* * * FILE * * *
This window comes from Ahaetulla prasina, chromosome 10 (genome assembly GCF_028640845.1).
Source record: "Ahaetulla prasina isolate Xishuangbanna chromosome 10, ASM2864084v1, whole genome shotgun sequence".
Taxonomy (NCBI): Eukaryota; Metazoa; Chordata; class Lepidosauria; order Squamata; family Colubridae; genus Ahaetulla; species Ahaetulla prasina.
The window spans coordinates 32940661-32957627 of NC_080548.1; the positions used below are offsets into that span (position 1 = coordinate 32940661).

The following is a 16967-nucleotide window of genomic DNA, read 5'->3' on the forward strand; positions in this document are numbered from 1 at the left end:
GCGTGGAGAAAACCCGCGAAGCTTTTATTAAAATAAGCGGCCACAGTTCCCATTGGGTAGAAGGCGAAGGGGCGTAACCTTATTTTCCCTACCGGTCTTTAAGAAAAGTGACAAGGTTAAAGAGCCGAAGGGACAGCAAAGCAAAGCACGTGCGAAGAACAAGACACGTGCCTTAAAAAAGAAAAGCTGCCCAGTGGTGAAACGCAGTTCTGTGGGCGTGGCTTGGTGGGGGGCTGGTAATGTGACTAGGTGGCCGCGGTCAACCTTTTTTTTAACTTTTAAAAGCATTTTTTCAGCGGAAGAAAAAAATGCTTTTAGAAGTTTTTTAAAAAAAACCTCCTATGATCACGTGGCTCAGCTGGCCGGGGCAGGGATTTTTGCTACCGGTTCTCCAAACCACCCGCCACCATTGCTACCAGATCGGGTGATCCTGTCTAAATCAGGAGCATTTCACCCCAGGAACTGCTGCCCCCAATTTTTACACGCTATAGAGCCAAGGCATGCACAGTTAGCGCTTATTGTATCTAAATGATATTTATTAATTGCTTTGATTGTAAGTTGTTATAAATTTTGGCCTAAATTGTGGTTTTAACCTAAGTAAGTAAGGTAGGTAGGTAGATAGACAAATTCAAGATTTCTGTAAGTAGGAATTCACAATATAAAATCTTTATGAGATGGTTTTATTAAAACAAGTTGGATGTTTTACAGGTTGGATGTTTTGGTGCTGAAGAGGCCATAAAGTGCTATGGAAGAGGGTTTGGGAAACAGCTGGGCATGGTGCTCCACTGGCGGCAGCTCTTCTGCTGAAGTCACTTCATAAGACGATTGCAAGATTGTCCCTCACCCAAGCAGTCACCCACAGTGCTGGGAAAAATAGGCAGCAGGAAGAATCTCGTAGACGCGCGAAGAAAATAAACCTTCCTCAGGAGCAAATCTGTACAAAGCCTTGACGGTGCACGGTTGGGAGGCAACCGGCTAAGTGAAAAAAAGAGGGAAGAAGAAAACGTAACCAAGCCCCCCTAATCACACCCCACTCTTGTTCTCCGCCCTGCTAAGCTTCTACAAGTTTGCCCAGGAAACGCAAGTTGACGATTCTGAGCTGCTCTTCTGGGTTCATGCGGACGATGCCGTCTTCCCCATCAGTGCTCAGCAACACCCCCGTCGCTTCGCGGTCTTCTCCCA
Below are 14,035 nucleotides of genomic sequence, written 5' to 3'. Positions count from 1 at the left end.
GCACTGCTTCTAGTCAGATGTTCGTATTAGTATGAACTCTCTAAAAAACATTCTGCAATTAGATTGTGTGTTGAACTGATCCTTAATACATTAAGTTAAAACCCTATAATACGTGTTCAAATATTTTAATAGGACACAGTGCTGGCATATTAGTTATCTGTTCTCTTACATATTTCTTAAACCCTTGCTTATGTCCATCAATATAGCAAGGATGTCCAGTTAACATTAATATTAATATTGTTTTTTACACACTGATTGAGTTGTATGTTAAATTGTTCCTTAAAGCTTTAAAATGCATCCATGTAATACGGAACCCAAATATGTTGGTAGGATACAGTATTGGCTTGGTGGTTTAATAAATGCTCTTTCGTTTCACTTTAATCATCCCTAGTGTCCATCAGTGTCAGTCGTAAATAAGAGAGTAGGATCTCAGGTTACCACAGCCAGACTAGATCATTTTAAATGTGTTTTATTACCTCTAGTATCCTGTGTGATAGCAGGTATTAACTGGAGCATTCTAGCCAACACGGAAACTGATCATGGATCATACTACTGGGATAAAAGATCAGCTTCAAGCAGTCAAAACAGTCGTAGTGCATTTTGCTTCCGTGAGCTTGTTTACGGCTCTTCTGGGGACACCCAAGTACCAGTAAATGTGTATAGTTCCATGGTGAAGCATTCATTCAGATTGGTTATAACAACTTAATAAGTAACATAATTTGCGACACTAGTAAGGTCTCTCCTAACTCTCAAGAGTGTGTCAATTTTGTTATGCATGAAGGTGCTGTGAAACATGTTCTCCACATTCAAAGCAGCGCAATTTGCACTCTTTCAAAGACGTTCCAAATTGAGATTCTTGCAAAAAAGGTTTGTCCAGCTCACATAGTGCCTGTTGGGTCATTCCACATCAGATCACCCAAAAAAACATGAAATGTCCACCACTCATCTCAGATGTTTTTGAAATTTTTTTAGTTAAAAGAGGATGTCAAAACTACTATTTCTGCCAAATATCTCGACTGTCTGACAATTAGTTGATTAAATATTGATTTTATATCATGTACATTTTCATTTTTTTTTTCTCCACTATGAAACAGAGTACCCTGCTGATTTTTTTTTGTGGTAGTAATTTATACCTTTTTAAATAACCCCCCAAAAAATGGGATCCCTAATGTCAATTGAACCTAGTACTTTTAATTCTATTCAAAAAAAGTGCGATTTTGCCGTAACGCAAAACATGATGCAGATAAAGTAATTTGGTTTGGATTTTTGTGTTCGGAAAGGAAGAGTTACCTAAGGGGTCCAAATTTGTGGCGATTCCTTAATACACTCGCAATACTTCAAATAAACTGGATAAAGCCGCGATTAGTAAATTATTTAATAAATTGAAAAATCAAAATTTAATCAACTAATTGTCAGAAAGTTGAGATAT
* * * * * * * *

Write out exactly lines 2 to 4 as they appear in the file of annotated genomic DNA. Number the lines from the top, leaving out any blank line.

Source record: "Ahaetulla prasina isolate Xishuangbanna chromosome 10, ASM2864084v1, whole genome shotgun sequence".
Taxonomy (NCBI): Eukaryota; Metazoa; Chordata; class Lepidosauria; order Squamata; family Colubridae; genus Ahaetulla; species Ahaetulla prasina.
The window spans coordinates 32940661-32957627 of NC_080548.1; the positions used below are offsets into that span (position 1 = coordinate 32940661).